Apparently, Teneycke went as far as to invite Belleville to visit him at Kent Institution, suggesting he could provide “closure” and “information that would be useful if he wanted to pursue a lawsuit.” Belleville said he can only assume this information is pertaining to the RCMP, which he noted Teneycke “holds in very low regard.”

“I think he feels that he is fading into obscurity, and thankfully he is, and he likes the attention. I can’t say for sure that he does, but I can only assume based on his actions,” said Belleville. “I’ve been asked if I’m surprised that he’d go against an order and it’s like no, he had a lifelong prohibition from possessing firearms when he shot me. Court-imposed conditions mean absolutely nothing to him. He has no respect for law, obviously.”

Belleville is shocked that the letter even made it to him from the institution, noting they could have caught it before it was sent and charged him with the failure to comply without him even seeing the letter. He said both he and Kurt Froehlich, Penticton Crown counsel, are disappointed in Correctional Service Canada’s response to the incident.

Related: Teneycke saw himself as the victim

“When I called the prison, they were very quick at calling me back and the gentleman assured me that it wouldn’t happen again, but offered no explanation as to how it happened in the first place,” said Belleville. “Kurt Froehlich also demanded an explanation from Corrections Canada and he relayed the message to me, which he found very unsatisfactory, is it escaped their attention that he had a no-contact list.”

“You would think with dangerous offenders, these people are the worst of the worst and (they should) look at this a little bit closer,” said Belleville.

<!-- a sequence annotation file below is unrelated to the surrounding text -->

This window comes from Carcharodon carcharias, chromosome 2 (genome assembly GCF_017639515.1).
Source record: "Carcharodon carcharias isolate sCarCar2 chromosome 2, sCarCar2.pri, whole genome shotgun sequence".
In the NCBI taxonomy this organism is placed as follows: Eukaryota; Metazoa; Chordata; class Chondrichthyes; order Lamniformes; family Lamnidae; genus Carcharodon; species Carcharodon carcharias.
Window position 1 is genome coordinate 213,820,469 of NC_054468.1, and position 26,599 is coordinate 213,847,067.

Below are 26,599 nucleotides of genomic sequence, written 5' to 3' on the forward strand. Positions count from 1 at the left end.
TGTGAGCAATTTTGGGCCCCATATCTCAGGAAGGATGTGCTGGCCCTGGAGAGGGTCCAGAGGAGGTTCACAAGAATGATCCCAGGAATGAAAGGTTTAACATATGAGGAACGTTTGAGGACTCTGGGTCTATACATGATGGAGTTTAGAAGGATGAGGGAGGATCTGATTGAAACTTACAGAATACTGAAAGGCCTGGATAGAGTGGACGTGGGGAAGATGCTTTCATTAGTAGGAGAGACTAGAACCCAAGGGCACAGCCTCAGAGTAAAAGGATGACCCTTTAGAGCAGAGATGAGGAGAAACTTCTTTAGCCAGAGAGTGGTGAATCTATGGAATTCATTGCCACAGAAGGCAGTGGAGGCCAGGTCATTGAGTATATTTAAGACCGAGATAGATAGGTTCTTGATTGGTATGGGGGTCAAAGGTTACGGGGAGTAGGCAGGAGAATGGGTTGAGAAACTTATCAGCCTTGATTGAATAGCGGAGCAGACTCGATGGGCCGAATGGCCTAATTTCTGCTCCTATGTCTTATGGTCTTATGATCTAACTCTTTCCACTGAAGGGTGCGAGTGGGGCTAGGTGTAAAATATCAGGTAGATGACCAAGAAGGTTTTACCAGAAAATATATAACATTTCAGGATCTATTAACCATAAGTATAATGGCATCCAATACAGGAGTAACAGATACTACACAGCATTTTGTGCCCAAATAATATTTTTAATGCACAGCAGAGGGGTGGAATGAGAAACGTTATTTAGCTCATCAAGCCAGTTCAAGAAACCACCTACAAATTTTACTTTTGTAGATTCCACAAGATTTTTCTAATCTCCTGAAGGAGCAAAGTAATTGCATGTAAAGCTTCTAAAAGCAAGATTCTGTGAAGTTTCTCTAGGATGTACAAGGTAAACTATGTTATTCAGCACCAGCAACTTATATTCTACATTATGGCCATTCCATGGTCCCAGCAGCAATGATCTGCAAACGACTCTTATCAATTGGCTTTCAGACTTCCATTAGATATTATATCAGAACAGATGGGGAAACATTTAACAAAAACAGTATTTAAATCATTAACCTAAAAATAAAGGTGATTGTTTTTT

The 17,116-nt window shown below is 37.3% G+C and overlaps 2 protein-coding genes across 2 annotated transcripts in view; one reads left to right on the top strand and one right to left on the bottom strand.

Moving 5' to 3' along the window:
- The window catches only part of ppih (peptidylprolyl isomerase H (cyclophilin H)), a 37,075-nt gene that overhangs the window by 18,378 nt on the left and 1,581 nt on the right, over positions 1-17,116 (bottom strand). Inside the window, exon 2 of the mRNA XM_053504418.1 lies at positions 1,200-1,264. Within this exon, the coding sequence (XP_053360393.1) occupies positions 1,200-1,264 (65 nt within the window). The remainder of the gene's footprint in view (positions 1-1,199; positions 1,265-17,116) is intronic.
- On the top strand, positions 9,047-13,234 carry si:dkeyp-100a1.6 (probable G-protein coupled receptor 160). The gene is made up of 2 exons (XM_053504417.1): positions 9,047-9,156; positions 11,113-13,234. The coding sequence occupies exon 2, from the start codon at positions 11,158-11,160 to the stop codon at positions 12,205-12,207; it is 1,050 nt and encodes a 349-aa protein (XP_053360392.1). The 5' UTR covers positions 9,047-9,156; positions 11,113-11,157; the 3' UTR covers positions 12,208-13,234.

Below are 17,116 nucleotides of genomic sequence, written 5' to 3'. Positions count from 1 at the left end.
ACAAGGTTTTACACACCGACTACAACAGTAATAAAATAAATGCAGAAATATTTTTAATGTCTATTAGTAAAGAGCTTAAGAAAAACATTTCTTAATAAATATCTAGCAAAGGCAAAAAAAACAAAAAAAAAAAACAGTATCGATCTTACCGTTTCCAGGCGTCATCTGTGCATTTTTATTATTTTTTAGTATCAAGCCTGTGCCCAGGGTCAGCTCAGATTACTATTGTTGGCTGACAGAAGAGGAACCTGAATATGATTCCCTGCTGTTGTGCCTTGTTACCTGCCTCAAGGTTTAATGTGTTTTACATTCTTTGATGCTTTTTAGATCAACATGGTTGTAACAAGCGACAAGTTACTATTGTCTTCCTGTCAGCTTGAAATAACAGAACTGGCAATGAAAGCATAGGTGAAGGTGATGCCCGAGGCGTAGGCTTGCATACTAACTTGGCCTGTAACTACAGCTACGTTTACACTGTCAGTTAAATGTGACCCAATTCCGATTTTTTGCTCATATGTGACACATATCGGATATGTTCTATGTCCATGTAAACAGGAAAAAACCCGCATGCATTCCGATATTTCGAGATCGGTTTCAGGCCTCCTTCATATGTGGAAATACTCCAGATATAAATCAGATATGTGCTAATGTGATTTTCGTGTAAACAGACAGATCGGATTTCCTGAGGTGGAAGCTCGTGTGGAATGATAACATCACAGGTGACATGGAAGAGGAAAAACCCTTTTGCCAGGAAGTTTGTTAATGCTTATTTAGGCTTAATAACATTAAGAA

Belleville said when he initially contacted RCMP, they told him they did not see in Teneycke’s file any reference of a no-contact order. He then called Froehlich who was able to clarify that there was a no-contact order issued when he was designated a dangerous offender.

While he has healed from his gunshot wound, Belleville said the memory is something that he reluctantly carries with him. He said after he was shot and laying on the ground “for a period of time he believed he was dying.”

“I had been shot, laying in the dirt and he drove off and the thought running through my mind was ‘Holy shit, I’m not going to survive this.’,” said Belleville.

“I would love for there to be a day that I don’t think of that asshole,” laughed Belleville. “That’s what I’m working on, I have no intention of visiting him and he has nothing to tell me that I want to hear. He can rot in there, and that’s exactly what’s going to happen to him.”

Belleville is thankful for the community that rallied around him after the initial incident in 2015.

“I’m cognizant of the completely random nature of this crime, and the probability of it happening again is low,” said Belleville. “I’m not changing any aspect of my life in regards to my personal safety. I live in a great community and that’s one of the things that was demonstrated to me after this incident, how cohesive and compassionate the community was.”

To report a typo, email: [email protected].

Jordyn Thomson | Reporter